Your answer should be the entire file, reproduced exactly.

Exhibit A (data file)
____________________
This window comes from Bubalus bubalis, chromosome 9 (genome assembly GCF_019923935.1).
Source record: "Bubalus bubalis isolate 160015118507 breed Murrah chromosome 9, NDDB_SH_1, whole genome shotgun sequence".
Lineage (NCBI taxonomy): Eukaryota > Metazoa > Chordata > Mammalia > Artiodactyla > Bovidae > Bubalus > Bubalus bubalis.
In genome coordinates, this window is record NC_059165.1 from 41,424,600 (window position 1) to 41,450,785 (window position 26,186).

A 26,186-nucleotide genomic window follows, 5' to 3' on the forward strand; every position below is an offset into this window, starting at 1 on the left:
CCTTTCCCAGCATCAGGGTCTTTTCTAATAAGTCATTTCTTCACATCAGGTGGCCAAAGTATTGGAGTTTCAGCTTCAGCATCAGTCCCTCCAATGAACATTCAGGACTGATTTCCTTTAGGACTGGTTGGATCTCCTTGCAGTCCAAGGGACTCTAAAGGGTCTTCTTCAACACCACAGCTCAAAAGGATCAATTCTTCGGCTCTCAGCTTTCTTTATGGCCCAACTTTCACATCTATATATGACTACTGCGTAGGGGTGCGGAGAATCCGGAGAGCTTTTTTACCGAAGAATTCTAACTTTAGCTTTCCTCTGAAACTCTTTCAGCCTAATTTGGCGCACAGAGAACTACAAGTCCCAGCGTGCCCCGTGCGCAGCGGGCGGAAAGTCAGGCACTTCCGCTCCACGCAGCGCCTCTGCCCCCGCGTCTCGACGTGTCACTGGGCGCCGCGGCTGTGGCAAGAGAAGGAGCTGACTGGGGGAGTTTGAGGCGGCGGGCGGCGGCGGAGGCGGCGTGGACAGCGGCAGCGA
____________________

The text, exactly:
This window comes from Bubalus bubalis, chromosome 9 (genome assembly GCF_019923935.1).
Source record: "Bubalus bubalis isolate 160015118507 breed Murrah chromosome 9, NDDB_SH_1, whole genome shotgun sequence".
Lineage (NCBI taxonomy): Eukaryota > Metazoa > Chordata > Mammalia > Artiodactyla > Bovidae > Bubalus > Bubalus bubalis.
In genome coordinates, this window is record NC_059165.1 from 41,424,600 (window position 1) to 41,450,785 (window position 26,186).

A 26,186-nucleotide genomic window follows, 5' to 3' on the forward strand; every position below is an offset into this window, starting at 1 on the left:
CCTTTCCCAGCATCAGGGTCTTTTCTAATAAGTCATTTCTTCACATCAGGTGGCCAAAGTATTGGAGTTTCAGCTTCAGCATCAGTCCCTCCAATGAACATTCAGGACTGATTTCCTTTAGGACTGGTTGGATCTCCTTGCAGTCCAAGGGACTCTAAAGGGTCTTCTTCAACACCACAGCTCAAAAGGATCAATTCTTCGGCTCTCAGCTTTCTTTATGGCCCAACTTTCACATCTATATATGACTACTGCGTAGGGGTGCGGAGAATCCGGAGAGCTTTTTTACCGAAGAATTCTAACTTTAGCTTTCCTCTGAAACTCTTTCAGCCTAATTTGGCGCACAGAGAACTACAAGTCCCAGCGTGCCCCGTGCGCAGCGGGCGGAAAGTCAGGCACTTCCGCTCCACGCAGCGCCTCTGCCCCCGCGTCTCGACGTGTCACTGGGCGCCGCGGCTGTGGCAAGAGAAGGAGCTGACTGGGGGAGTTTGAGGCGGCGGGCGGCGGCGGAGGCGGCGTGGACAGCGGCAGCGA